- Rethinking the ‘Slow-Down’: New Work Revises Warming Estimates Upward
- Scientists Forsake a Nebraska Climate Study Mum on Human Influences
- Media Observers Applaud L.A. Times Policy on Climate Letters to Editor
- National Reporters Share Perspectives on Climate Beat
- Columnist Robert Samuelson: Time to Think Carbon Tax?
- English Prof and Nonfiction Writer Turns AGU Blogger
- Typhoon Haiyan and Tacloban: Another Love Canal ‘Focusing Event’? Not So Fast
- California’s ‘Rim Fire’ and Climate Change…Dots Connected…Or Not?
- Columbia, S.C., Meteorologist’s ‘Climate Matters’ Efforts Featured in Video
- Feeding 9 Billion on a Hot and Hungry Planet
Category Archives: News Notes
Bill Blakemore’s ABC News ‘Nature’s Edge’ blog post offers a reporter’s-eye take on challenges in covering an issue ‘so big’ as climate change.
The major parties’ presidential nominees address questions posed by sciencedebate.org on climate science and other science-related issues, and Scientific American‘s editors plan to report their ‘grades’ on the Obama and Romney responses.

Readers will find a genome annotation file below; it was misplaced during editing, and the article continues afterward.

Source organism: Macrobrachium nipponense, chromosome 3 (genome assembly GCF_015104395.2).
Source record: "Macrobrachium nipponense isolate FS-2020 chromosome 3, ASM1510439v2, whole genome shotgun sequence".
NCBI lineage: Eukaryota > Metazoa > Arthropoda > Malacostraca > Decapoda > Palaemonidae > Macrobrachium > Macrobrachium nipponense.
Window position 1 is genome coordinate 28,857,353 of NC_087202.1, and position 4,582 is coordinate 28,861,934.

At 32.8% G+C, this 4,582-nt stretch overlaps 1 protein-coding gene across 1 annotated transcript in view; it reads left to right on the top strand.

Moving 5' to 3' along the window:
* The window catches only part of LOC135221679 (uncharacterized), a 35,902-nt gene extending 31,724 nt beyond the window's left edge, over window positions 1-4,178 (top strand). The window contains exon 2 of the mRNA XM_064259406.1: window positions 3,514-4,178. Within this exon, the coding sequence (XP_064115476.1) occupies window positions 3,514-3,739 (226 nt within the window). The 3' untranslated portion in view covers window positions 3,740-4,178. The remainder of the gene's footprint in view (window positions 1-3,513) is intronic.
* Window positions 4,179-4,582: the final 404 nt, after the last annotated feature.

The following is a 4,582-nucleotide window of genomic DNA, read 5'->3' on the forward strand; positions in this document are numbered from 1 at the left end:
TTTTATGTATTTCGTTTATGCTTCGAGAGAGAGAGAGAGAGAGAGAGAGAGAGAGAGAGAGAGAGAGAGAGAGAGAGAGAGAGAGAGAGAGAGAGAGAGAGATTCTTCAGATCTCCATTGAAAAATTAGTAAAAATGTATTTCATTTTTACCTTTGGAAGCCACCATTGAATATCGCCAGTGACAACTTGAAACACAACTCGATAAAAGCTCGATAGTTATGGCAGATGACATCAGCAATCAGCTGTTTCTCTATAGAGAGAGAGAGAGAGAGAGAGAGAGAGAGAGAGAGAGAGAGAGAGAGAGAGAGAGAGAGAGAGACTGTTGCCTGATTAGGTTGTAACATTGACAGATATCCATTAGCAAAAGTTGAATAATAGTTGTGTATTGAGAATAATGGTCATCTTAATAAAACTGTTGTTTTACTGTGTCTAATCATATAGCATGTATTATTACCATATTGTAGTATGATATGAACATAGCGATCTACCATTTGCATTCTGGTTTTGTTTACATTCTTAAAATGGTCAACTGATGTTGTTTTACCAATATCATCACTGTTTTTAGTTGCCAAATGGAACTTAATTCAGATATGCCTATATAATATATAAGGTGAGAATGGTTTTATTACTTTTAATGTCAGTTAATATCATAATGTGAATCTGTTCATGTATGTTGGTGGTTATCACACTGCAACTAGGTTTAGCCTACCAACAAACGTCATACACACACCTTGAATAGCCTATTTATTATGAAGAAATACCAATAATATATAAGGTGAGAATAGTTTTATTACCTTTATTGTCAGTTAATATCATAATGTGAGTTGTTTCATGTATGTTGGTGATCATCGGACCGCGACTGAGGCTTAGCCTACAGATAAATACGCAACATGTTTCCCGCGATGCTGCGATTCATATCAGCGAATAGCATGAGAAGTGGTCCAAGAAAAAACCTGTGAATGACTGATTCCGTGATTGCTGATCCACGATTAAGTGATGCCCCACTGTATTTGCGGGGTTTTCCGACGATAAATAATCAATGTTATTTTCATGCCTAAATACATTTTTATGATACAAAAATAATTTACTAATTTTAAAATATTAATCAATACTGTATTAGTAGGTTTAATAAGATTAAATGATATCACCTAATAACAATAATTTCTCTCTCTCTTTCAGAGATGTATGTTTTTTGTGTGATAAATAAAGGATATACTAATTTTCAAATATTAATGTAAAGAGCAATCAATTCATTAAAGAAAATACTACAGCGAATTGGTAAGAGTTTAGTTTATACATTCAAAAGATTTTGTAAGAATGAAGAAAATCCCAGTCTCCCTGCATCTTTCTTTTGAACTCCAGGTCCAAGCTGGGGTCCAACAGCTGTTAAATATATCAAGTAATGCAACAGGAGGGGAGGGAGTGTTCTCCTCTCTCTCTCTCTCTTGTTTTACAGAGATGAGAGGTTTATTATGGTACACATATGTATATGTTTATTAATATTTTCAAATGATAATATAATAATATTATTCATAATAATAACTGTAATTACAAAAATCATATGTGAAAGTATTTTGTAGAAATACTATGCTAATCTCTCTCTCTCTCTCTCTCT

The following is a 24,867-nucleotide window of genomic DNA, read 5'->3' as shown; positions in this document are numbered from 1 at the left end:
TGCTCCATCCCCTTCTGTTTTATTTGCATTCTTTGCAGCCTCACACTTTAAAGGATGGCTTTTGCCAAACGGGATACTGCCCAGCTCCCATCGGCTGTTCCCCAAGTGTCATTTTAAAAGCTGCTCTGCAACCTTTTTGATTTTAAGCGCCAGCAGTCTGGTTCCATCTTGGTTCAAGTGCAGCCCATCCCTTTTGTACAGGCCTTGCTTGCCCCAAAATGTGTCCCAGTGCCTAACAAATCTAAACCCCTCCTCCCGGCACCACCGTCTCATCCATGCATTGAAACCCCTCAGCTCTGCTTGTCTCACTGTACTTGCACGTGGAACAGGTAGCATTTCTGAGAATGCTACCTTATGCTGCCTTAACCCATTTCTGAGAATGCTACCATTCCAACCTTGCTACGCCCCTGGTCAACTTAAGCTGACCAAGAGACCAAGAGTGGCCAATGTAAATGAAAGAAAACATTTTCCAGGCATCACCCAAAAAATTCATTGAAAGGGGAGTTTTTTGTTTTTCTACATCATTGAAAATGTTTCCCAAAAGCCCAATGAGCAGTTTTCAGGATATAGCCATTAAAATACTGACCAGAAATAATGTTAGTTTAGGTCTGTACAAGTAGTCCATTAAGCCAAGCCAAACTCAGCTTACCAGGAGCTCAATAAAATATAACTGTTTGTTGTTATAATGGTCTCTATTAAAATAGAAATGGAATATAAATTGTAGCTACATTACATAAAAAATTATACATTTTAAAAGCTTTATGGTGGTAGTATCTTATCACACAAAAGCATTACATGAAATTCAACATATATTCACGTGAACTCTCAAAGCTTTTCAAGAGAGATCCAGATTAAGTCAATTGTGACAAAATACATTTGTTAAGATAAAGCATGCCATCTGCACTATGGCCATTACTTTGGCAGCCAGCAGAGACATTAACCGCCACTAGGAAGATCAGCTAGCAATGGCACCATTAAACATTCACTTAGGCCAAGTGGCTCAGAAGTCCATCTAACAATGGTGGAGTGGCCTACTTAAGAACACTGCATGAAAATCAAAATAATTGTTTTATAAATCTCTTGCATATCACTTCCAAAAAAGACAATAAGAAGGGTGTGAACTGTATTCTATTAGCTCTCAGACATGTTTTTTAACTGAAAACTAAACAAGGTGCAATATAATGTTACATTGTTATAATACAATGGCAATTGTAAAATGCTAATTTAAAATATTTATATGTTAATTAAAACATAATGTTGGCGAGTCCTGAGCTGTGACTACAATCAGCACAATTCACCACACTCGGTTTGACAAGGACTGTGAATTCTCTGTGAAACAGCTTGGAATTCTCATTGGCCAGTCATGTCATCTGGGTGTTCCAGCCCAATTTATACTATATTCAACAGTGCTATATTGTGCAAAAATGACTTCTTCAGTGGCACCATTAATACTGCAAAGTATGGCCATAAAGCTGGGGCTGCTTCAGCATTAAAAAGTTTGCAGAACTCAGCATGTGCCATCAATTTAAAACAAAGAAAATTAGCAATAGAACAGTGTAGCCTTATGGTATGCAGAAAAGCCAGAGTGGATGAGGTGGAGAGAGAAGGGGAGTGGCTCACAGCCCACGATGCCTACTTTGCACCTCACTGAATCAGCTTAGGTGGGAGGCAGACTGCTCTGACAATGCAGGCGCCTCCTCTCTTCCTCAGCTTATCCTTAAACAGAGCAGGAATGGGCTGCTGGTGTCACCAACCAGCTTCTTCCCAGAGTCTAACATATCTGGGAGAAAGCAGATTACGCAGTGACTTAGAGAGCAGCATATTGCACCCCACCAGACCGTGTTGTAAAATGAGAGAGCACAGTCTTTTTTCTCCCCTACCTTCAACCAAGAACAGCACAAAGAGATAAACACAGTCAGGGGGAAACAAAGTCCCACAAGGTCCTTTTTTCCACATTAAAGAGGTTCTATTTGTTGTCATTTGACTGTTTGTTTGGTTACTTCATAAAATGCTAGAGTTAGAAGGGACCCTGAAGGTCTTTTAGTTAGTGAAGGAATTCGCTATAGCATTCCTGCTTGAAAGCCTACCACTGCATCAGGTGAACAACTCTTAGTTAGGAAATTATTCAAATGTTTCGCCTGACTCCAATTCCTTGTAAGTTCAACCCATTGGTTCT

Paul Douglas, self-described ‘Republican business owner, entrepreneur, meteorologist and father’ and ‘Evangelical Christian,’ outlines why he thinks ‘my party’ is ‘on the wrong side of history’ … and of climate science.
Emerging climate science findings and related public health concerns give rise to a National Public Radio broadcast examination of public health as the most compelling message for climate change communicators.
A newly adopted American Meteorological Society policy statement on climate services comes as the group has also recently adopted a new statement reaffirming reliance on peer-reviewed science in addressing climate change generally.
A continuing series of full-day climate science workshops for broadcast meteorologists will bring together Minnesota and western Wisconsin weathercasters in October at Science Museum of Minnesota.
Brief, to the point, and highly accessible — all terms applicable to the new Climate Central book. It may teach little new for those steeped in the subject (other than the virtue of clear and simple English). For those less [...]